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Pharrell Williams is helping design condo towers in midtown Toronto
Pharrell Williams announced a collaboration with two developers in Toronto. (Photo credit: Anthony Cohen)
TORONTO -- Songwriter, producer and fashion designer Pharrell Williams has teamed up with a pair of condominium developers to build two residential towers in midtown Toronto.
Reserve Properties and Westdale Properties say the project -- dubbed "untitled" -- will feature 750 units between two joined towers at the intersection of Yonge Street and Eglinton Avenue.
They say this is Williams' first foray into residential development and that the "Happy" hitmaker weighed in on a variety of design aspects, including the buildings' facade, interior and furnishings.
The singer, performer and former judge on "The Voice" has also designed clothing, sneakers, jewelry, sunglasses, furniture and sculpture.
The celebrity partnership follows a similar one involving late fashion giant Karl Lagerfeld, who teamed with Freed Developments and Capital Developments to launch Art Shoppe Lofts + Condos, now under construction in the same neighbourhood. And actor Robert De Niro has lent his star power to the two-tower Nobu Residences, a downtown condo development bound for the city's entertainment district.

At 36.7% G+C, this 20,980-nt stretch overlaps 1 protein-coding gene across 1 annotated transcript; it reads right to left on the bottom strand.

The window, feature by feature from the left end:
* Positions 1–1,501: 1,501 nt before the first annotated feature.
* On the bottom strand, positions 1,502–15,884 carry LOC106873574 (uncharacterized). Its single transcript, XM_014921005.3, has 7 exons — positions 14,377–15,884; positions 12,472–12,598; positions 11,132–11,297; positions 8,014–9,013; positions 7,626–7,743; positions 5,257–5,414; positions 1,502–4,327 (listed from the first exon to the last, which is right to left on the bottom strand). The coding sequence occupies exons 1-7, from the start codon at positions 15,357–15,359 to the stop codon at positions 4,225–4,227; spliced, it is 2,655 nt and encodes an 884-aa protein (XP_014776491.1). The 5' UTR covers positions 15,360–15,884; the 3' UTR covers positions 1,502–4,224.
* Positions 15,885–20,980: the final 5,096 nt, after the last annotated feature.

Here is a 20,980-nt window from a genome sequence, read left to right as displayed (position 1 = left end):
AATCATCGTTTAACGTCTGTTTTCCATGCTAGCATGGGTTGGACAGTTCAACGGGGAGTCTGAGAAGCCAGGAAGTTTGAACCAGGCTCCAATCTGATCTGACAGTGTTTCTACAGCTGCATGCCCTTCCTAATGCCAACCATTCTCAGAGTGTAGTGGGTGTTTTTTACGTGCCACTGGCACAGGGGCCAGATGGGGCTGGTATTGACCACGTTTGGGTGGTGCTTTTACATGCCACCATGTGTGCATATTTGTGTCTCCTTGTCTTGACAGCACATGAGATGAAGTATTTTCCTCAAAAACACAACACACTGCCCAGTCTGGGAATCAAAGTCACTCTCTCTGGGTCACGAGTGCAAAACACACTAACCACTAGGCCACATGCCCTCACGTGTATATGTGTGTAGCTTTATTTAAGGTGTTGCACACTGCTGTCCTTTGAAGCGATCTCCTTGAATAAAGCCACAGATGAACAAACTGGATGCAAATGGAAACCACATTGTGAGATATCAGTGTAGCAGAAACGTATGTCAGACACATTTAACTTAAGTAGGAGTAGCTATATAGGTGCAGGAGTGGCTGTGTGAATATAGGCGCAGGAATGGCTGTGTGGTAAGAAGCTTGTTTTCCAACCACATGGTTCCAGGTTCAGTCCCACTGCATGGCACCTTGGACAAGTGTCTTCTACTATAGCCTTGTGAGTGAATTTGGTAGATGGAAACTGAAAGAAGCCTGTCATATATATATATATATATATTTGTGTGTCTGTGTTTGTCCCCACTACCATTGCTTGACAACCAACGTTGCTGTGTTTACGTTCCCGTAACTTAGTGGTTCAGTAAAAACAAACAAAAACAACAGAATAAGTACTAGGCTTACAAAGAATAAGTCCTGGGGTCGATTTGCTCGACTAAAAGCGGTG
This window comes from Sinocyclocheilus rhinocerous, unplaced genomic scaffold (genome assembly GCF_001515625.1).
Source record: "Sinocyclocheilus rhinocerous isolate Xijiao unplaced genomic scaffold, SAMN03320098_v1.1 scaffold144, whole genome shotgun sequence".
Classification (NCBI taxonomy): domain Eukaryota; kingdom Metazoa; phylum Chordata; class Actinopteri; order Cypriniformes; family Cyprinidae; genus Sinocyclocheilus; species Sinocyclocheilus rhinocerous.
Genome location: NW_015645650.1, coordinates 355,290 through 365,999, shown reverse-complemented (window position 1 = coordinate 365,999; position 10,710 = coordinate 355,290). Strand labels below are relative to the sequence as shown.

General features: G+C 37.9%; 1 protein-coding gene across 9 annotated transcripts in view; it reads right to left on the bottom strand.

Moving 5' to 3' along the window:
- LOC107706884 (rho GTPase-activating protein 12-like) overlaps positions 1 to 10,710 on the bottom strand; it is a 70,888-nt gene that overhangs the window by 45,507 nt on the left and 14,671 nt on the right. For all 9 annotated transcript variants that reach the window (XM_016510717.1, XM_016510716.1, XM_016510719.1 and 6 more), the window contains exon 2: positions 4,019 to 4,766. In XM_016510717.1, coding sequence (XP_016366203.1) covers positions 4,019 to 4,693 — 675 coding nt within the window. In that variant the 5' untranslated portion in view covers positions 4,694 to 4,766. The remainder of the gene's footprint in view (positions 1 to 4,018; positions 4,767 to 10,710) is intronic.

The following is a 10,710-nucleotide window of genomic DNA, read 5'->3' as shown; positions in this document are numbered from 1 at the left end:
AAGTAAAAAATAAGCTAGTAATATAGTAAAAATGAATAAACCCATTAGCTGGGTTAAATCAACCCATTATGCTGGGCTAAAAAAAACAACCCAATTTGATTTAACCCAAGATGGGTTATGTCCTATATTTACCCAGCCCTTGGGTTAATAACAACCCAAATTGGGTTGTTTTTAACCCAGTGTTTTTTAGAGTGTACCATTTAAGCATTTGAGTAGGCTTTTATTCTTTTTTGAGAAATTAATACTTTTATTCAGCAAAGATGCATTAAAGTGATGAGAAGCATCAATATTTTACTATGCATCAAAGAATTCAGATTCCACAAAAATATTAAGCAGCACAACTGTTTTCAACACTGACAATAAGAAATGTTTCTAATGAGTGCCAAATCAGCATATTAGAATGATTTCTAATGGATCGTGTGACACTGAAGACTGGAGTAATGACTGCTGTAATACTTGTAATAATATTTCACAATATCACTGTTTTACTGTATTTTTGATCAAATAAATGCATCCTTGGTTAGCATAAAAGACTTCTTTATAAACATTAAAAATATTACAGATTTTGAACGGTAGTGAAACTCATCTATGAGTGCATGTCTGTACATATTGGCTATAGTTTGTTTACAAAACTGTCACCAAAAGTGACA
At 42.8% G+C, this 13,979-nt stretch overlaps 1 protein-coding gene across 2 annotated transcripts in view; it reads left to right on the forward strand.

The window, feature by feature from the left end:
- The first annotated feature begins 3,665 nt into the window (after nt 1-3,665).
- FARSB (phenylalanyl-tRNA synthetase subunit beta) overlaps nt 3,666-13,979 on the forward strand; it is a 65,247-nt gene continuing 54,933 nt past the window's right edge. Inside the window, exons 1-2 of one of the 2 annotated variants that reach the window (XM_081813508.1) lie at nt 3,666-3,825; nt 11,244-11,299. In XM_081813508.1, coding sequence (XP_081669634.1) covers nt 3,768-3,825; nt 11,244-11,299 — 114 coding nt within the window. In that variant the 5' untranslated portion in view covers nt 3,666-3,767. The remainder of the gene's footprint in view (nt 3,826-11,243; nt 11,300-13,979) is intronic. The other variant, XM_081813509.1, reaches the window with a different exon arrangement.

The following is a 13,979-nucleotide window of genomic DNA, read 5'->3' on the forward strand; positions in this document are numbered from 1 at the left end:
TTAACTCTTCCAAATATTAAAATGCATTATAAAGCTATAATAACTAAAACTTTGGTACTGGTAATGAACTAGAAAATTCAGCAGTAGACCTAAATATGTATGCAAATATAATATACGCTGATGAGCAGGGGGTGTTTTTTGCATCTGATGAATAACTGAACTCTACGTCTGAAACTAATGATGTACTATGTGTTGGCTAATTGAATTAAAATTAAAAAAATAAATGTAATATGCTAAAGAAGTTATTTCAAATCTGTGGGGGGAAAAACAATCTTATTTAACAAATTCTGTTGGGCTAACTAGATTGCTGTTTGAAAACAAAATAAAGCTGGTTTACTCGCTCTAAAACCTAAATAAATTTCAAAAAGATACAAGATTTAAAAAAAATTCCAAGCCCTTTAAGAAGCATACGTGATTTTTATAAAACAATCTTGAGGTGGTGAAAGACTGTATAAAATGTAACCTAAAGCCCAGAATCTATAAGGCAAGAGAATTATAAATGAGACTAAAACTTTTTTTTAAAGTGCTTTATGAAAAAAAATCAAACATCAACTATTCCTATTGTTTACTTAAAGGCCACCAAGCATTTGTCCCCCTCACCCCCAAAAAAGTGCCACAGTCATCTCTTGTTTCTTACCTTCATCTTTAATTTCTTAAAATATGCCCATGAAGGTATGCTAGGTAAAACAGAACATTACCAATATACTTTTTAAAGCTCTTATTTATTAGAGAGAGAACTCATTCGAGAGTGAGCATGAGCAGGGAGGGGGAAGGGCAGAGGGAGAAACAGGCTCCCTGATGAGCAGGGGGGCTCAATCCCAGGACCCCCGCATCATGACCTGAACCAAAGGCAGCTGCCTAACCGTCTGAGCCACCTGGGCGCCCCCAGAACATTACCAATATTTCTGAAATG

Sales for "untitled" are slated to begin in early 2020.
Williams said in a release that the name refers to "the notion that physical space is only a backdrop."
"To live your life 'untitled' means not having to live up to something or perform beyond a standard. For the standard to literally just be this beautiful matrix that allows people to create their own world," said Williams, who appeared at a downtown media event via video Tuesday.
Williams recorded the video statement while in Japan. It was broadcast on giant screens at Yonge-Dundas Square, but organizers say he is expected to attend the launch of the Toronto project in January.
The Toronto partners said they met Williams in New York, Los Angeles and London over the past year to discuss "key themes around essentialism, connections to the elements and the universality of space."
This report by The Canadian Press was originally published on Nov. 5, 2019.